We in Sinn Fein opposed British welfare cuts

Conor Murphy
Conor Murphy

A careful and detailed analysis of the Stormont House Agreement will show that Sinn Féin achieved what we set out to do – protect the most vulnerable in society.

Sinn Féin opposed the implementation of the British government welfare cuts while other parties were content to agree a bill that included elements that can only be described as an attack on the poorest in society.

Letters

Letters

From the off, Sinn Féin publicly stated that we are not opposed to reform of the welfare system but to the drastic British Tory cuts masquerading as reform which are, in fact, an assault on the welfare state.

Other parties and almost all media commentators told us it couldn’t be done but Sinn Féin stood firm.

We brought other parties to agree with our position that the Executive parties have a responsibility to look after the most vulnerable people in our society.

Those protections have been secured with the allocation of £565m by the Executive to protect people whose benefits are under the control of the Assembly.

We secured an agreement among all the Executive parties to protect those on benefits including children with disabilities, adults with severe disabilities and the long term sick.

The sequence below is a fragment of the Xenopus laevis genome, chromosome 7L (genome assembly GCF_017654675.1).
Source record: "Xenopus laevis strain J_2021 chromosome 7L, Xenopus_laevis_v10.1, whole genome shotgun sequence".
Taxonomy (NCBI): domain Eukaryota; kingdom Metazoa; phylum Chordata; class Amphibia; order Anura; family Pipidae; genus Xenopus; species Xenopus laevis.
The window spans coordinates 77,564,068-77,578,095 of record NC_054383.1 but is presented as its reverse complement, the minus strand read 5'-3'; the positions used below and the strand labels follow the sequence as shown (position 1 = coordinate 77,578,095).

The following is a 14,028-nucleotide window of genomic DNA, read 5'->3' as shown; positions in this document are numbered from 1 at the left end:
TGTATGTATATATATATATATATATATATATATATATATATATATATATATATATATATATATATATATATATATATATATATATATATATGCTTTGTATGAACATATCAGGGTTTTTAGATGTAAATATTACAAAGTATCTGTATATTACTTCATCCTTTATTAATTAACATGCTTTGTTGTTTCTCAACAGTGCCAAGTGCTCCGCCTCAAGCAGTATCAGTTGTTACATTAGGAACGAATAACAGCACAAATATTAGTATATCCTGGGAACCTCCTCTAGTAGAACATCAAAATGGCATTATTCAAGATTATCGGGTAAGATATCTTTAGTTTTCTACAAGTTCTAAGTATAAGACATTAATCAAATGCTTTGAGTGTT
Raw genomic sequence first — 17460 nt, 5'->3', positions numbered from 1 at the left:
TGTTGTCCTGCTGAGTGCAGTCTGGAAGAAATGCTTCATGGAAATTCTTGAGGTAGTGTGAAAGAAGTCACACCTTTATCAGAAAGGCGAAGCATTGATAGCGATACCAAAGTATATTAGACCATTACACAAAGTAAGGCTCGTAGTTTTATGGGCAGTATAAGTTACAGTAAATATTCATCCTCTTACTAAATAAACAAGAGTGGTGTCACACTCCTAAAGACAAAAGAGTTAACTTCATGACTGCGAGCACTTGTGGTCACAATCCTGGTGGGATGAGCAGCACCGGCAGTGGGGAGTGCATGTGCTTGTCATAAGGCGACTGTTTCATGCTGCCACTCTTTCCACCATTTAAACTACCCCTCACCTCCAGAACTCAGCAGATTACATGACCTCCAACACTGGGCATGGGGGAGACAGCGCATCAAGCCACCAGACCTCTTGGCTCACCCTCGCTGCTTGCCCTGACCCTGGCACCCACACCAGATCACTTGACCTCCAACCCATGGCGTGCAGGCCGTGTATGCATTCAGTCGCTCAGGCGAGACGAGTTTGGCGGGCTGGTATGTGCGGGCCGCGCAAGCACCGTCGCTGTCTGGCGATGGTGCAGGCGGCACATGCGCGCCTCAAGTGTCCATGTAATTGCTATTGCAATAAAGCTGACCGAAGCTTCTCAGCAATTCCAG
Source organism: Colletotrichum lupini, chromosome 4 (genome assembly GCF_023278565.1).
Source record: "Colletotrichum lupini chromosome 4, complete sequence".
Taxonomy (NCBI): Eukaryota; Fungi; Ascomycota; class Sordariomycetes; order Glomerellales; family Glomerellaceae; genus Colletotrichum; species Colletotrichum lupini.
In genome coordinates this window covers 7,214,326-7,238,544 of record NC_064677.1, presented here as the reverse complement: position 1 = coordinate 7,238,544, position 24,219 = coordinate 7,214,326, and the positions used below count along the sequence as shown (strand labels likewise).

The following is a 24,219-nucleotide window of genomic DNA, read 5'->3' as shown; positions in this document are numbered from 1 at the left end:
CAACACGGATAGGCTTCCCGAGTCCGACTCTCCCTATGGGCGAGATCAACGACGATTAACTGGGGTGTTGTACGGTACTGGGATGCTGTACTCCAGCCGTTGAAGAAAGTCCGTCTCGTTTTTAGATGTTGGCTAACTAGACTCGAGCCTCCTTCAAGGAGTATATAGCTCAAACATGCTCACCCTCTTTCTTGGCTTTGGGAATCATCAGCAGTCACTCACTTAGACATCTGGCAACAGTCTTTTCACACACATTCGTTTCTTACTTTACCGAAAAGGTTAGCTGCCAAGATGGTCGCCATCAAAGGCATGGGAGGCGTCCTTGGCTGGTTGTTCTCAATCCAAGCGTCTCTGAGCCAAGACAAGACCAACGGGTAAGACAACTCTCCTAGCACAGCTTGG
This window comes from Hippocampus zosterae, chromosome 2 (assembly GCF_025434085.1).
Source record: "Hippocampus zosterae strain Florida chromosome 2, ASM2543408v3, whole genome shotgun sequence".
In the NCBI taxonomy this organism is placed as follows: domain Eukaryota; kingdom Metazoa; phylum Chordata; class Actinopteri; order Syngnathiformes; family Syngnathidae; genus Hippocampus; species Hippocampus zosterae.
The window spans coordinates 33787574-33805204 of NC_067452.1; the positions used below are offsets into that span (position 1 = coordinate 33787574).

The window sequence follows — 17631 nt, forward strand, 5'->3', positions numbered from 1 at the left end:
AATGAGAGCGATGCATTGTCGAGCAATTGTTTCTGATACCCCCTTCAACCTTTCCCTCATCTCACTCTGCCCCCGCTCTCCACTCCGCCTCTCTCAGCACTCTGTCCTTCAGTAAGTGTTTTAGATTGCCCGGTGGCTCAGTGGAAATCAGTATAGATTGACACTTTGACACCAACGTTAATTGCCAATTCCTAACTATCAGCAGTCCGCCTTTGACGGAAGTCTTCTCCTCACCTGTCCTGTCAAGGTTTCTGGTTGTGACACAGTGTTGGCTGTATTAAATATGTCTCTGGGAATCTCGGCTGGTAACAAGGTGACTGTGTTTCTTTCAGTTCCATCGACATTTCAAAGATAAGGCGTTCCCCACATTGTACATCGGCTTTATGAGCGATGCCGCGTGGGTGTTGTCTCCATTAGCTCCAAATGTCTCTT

We have retained anti-poverty measures and neutralised the impact of the bedroom tax and the benefit cap through a system of top-ups and flexibilities.

We also secured the primacy of medical evidence in disability benefit re-assessments.

We ensured that any proposed changes to the welfare protections will have to come back to the Executive and the Assembly for agreement.

We have achieved a unique set of protections for the people of the North which are in stark contrast to the cuts-driven benefits system implemented by the British government.

Sinn Féin is confident that we have achieved our objective in delivering a welfare system which is a safety net for those most in need.

• Conor Murphy is Sinn Fein MP for Newry and Armagh